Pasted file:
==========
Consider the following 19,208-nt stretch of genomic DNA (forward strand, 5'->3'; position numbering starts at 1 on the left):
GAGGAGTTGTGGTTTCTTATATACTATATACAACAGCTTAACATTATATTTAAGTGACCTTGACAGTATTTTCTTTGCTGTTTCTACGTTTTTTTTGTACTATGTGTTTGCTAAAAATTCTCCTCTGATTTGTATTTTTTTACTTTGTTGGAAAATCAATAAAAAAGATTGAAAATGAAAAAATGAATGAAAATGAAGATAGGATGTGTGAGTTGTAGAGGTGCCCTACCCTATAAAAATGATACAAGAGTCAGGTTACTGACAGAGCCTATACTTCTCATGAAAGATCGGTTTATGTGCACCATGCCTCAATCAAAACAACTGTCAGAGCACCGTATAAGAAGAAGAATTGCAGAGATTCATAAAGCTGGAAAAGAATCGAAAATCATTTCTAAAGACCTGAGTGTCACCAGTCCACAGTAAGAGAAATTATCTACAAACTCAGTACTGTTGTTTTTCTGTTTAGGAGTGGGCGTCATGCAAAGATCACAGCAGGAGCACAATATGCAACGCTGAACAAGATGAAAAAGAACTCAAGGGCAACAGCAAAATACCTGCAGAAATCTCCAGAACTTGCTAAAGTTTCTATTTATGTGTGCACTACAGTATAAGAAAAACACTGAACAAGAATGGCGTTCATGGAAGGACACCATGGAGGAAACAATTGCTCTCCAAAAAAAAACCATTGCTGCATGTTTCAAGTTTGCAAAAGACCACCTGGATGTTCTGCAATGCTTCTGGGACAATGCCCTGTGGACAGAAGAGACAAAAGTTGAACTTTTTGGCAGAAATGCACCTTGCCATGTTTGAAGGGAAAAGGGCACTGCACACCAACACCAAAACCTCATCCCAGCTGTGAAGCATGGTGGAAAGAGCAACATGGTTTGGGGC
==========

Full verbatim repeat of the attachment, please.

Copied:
Consider the following 19,208-nt stretch of genomic DNA (forward strand, 5'->3'; position numbering starts at 1 on the left):
GAGGAGTTGTGGTTTCTTATATACTATATACAACAGCTTAACATTATATTTAAGTGACCTTGACAGTATTTTCTTTGCTGTTTCTACGTTTTTTTTGTACTATGTGTTTGCTAAAAATTCTCCTCTGATTTGTATTTTTTTACTTTGTTGGAAAATCAATAAAAAAGATTGAAAATGAAAAAATGAATGAAAATGAAGATAGGATGTGTGAGTTGTAGAGGTGCCCTACCCTATAAAAATGATACAAGAGTCAGGTTACTGACAGAGCCTATACTTCTCATGAAAGATCGGTTTATGTGCACCATGCCTCAATCAAAACAACTGTCAGAGCACCGTATAAGAAGAAGAATTGCAGAGATTCATAAAGCTGGAAAAGAATCGAAAATCATTTCTAAAGACCTGAGTGTCACCAGTCCACAGTAAGAGAAATTATCTACAAACTCAGTACTGTTGTTTTTCTGTTTAGGAGTGGGCGTCATGCAAAGATCACAGCAGGAGCACAATATGCAACGCTGAACAAGATGAAAAAGAACTCAAGGGCAACAGCAAAATACCTGCAGAAATCTCCAGAACTTGCTAAAGTTTCTATTTATGTGTGCACTACAGTATAAGAAAAACACTGAACAAGAATGGCGTTCATGGAAGGACACCATGGAGGAAACAATTGCTCTCCAAAAAAAAACCATTGCTGCATGTTTCAAGTTTGCAAAAGACCACCTGGATGTTCTGCAATGCTTCTGGGACAATGCCCTGTGGACAGAAGAGACAAAAGTTGAACTTTTTGGCAGAAATGCACCTTGCCATGTTTGAAGGGAAAAGGGCACTGCACACCAACACCAAAACCTCATCCCAGCTGTGAAGCATGGTGGAAAGAGCAACATGGTTTGGGGC